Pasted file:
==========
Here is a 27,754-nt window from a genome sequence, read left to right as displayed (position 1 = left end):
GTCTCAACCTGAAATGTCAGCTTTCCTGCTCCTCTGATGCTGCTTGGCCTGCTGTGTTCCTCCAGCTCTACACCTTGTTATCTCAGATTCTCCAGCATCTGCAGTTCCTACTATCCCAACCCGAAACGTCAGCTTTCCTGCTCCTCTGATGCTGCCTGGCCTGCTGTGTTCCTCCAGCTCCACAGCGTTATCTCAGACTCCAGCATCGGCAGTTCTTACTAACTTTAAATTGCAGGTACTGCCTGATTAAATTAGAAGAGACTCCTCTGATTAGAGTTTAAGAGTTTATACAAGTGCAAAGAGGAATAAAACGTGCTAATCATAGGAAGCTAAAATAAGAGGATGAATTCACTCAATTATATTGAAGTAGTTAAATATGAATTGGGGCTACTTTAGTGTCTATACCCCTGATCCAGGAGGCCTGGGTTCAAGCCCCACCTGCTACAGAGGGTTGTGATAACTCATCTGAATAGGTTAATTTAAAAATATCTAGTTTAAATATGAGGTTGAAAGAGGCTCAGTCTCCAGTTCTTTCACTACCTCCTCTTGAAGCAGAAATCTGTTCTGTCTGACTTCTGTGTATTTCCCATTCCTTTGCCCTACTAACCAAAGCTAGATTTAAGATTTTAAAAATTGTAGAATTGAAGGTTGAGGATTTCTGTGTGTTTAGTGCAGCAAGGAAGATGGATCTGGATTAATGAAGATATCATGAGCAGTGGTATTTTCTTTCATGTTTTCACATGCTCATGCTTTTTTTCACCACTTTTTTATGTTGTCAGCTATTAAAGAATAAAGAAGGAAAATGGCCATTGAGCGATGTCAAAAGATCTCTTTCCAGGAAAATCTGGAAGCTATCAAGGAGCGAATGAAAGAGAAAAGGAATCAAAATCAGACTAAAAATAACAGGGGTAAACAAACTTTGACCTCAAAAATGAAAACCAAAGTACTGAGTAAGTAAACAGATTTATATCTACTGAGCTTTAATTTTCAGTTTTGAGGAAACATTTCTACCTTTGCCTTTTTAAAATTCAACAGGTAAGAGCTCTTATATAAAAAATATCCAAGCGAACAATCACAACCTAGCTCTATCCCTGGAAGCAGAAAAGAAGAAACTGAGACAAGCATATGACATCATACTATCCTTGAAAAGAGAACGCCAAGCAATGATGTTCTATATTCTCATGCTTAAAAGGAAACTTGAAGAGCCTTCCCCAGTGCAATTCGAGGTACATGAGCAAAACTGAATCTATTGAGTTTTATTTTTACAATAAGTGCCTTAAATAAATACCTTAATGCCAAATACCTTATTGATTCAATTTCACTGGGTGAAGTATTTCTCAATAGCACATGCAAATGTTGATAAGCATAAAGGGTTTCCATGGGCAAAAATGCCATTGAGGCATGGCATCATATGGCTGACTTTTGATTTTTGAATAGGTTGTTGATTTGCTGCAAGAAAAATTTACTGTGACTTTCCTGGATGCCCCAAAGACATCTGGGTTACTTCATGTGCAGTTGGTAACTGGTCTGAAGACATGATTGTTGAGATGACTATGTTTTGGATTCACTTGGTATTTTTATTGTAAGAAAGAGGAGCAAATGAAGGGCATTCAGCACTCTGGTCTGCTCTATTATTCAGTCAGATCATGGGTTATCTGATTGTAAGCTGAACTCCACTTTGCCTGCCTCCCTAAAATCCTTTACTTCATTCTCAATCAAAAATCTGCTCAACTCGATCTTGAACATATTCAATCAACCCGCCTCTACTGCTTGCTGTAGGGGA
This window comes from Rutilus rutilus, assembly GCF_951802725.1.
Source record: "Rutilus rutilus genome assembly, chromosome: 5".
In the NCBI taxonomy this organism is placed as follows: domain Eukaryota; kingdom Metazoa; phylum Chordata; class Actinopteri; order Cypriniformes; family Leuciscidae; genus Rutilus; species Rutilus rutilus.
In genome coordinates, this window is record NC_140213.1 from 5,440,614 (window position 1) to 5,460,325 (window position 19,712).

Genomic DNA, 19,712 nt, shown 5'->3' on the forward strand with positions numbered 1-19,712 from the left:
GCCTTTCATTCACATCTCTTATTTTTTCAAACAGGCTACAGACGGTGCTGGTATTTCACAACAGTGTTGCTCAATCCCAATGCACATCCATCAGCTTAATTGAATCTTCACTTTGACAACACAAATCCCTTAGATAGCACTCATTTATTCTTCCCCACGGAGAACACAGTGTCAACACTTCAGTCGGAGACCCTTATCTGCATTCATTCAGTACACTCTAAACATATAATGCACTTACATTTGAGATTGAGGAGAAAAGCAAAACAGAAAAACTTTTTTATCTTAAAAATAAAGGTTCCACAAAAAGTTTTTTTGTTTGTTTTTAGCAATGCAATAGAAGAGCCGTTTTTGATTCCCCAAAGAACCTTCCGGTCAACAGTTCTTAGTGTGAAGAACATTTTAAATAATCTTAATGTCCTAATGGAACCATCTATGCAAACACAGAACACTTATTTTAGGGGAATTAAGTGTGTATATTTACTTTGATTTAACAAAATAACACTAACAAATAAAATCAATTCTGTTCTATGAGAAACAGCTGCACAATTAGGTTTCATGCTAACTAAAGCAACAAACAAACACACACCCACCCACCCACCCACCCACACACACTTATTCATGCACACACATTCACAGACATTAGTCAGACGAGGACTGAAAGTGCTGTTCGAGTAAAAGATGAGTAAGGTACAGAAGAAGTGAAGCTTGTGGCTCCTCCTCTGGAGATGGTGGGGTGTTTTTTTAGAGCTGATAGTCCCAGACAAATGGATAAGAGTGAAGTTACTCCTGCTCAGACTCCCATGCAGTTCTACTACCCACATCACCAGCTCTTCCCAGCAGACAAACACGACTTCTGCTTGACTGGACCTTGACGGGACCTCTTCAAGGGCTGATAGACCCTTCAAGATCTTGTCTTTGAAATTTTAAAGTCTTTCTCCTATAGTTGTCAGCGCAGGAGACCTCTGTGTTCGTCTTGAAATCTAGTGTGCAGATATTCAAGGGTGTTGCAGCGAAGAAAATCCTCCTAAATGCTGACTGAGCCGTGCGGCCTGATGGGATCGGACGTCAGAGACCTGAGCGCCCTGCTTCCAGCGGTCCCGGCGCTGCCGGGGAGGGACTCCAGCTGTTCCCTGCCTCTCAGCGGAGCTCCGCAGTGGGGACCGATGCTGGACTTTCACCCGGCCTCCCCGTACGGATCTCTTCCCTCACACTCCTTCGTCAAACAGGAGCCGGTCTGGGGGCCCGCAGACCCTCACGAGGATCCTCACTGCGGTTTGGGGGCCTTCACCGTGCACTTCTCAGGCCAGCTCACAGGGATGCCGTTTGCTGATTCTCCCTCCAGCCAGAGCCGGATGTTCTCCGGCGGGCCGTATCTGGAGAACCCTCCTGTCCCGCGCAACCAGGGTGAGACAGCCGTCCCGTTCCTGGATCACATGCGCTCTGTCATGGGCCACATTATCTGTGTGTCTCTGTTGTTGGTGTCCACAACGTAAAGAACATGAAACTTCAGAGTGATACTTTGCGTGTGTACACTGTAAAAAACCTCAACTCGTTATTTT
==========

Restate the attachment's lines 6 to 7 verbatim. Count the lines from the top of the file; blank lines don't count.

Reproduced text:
In genome coordinates, this window is record NC_140213.1 from 5,440,614 (window position 1) to 5,460,325 (window position 19,712).

Genomic DNA, 19,712 nt, shown 5'->3' on the forward strand with positions numbered 1-19,712 from the left: